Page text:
[imgelt:Morris_RCD_Anna_small_thumb.jpg]There’s a perception that rural areas are less willing to deal with climate-change policy. A groundbreaking project in Minnesota shows that residents are ready to talk and take action, when the conversation addresses rural concerns.
A first-of-its-kind community dialogue in rural Minnesota shows that residents with diverse political viewpoints can reach consensus on climate-change policy when the conversation addresses the unique needs of rural areas.
The success of this first Rural Climate Dialogue underscores the importance of honest, frank discussion about climate change in rural America.
Fifteen community members of Morris, Minnesota, a town of about 5,000 people in the west-central part of Minnesota, participated in the dialogue in June. The event was an intense, three-day, deliberative forum to discuss risks posed by climate change and to develop a shared, community-based response to changing weather patterns and extreme weather events.
The community members were randomly selected but demographically representative of the entire Morris population. Participants had access to resources and experts in a wide variety of subjects, including agriculture, energy and climatology. Surveys of the town’s energy use and costs were compiled by local high school students as a way of involving youth in the discussion and making the dialogue relevant to the broader community.
At the end of the three days, the participants produced their own independent recommendations on how the Morris area should respond to climate change. The top concerns were:
The community members, despite holding diverse political opinions on climate change, emerged from the dialogue with consensus that the community had to take steps to address climate change.
Given unbiased information and the space to formulate their own conclusions, it appears that rural residents want climate action just as much as their urban counterparts, if only a different type of climate action.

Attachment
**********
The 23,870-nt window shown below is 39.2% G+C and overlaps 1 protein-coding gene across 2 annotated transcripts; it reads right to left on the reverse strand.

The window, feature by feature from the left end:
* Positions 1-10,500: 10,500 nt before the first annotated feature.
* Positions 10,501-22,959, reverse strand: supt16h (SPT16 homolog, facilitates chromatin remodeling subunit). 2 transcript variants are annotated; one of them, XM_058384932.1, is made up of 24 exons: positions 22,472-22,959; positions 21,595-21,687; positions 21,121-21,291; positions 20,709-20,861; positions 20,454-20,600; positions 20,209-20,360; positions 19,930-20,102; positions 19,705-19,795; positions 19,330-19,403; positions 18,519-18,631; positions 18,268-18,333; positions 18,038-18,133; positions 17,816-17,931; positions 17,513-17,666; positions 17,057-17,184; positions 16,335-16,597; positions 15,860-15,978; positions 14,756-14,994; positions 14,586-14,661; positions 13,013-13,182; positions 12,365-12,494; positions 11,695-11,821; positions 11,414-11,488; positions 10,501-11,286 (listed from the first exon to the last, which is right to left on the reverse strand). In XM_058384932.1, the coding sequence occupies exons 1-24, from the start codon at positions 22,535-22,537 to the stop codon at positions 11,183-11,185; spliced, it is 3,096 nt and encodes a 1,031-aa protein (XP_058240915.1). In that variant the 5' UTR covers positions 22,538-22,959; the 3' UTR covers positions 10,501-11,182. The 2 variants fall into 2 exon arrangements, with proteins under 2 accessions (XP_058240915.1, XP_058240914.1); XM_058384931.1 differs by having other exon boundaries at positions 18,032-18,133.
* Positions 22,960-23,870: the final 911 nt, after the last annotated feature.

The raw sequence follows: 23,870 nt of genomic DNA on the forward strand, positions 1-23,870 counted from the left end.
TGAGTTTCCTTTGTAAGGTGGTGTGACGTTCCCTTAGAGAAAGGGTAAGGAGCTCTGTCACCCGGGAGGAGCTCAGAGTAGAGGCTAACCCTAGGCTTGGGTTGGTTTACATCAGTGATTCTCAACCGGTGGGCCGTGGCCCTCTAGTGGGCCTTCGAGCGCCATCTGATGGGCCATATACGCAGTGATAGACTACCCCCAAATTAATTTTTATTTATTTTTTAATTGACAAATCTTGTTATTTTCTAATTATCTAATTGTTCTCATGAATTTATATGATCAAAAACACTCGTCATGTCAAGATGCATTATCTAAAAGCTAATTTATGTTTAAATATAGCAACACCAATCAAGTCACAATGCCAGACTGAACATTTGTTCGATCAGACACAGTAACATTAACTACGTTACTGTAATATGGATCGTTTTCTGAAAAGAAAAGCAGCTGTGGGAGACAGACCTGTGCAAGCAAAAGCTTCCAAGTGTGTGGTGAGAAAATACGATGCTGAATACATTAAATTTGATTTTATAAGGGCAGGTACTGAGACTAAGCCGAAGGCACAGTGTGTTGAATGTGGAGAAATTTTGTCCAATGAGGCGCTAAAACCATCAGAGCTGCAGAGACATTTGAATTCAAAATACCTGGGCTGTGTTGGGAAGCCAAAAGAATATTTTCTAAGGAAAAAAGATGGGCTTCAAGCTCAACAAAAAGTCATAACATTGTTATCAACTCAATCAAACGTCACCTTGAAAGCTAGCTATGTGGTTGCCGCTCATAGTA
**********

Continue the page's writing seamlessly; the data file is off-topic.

Fundamental differences exist between rural and urban communities that require different responses to climate change. For instance, homes and businesses are much farther apart in rural areas, causing families to rely more heavily on personal vehicles. Therefore, expanding public transportation in urban centers may reduce overall greenhouse gas emissions, but that urban solution won't work the same way in a rural area.
Rural communities also have more access to natural resources than urban areas. Using these resources to develop renewable energy, biomaterials and other low-carbon alternatives could benefit rural areas economically, even as they help address climate change.
Even though many rural communities outside of the United States have been loudly calling for climate action, the U.S. is far behind other countries in the development, much less implementation, of national policy to reduce the risks and impacts of climate change. But we have a unique opportunity to change that. In December 2015, Paris will host a United Nations climate-change convention intended to create global agreement on climate. It is essential to build momentum and policy support in the U.S. for emission reduction standards and climate change mitigation. Both of those goals require rural voices and support.
Timely action to address climate change is necessary to avoid catastrophe. Building consensus for climate policy will require developing a rural platform that takes into consideration the unique needs of natural resource-dependent communities. More deliberate, respectful and candid conversations about climate change and its impacts, like the one held in Morris, need to occur in rural areas to assemble an authentic platform that is truly representative of on-the-ground needs and concerns.
Tara Ritter is a program associate for Climate and Rural Communities at the Institute for Agriculture and Trade Policy. IATP helped organize the Rural Climate Dialogue, along with the Jefferson Center.